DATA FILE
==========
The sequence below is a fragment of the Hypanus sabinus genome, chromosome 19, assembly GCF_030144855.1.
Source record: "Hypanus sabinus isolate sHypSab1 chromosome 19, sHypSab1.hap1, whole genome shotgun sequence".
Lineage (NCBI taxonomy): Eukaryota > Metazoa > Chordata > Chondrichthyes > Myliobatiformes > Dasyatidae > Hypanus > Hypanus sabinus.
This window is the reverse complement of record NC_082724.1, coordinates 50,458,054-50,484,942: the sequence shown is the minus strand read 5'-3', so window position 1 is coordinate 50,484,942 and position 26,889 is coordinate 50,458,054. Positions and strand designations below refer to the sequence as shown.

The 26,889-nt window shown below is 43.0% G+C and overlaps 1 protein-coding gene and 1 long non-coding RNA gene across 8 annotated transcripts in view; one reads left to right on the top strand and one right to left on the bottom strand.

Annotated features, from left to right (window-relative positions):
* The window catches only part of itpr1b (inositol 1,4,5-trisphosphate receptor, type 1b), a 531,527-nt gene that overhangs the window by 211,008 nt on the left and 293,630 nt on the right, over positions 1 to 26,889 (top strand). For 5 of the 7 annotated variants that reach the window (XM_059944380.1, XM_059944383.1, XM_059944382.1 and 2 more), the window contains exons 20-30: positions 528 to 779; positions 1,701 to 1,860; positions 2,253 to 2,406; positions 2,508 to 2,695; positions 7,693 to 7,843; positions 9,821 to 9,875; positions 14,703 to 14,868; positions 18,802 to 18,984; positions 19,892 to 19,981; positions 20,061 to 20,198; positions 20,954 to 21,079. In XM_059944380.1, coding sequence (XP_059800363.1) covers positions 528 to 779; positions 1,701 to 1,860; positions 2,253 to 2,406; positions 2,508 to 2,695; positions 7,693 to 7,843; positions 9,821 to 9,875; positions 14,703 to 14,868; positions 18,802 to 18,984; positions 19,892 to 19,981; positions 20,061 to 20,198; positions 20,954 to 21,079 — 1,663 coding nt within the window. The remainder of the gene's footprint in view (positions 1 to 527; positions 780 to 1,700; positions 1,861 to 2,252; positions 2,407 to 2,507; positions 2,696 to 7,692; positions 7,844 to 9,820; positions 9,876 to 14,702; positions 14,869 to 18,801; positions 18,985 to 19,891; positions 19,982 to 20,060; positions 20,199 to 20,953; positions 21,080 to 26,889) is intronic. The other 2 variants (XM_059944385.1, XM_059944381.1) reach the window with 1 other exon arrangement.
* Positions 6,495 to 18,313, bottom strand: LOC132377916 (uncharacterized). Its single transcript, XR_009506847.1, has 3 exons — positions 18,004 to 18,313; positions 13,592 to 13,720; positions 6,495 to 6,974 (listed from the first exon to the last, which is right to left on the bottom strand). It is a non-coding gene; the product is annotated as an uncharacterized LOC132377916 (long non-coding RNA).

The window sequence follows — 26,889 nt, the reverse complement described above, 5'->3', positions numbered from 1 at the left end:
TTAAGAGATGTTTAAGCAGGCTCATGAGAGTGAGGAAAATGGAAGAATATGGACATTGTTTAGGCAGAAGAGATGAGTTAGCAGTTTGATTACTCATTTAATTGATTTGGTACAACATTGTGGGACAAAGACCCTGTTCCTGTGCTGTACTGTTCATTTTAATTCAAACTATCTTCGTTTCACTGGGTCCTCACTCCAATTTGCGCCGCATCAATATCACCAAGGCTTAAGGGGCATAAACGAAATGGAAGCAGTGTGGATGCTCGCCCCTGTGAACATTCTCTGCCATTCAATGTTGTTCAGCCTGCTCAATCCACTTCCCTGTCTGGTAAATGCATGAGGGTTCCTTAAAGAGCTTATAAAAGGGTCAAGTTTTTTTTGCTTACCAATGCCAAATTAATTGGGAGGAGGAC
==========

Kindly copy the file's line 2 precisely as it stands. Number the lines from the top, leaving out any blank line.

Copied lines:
Source record: "Hypanus sabinus isolate sHypSab1 chromosome 19, sHypSab1.hap1, whole genome shotgun sequence".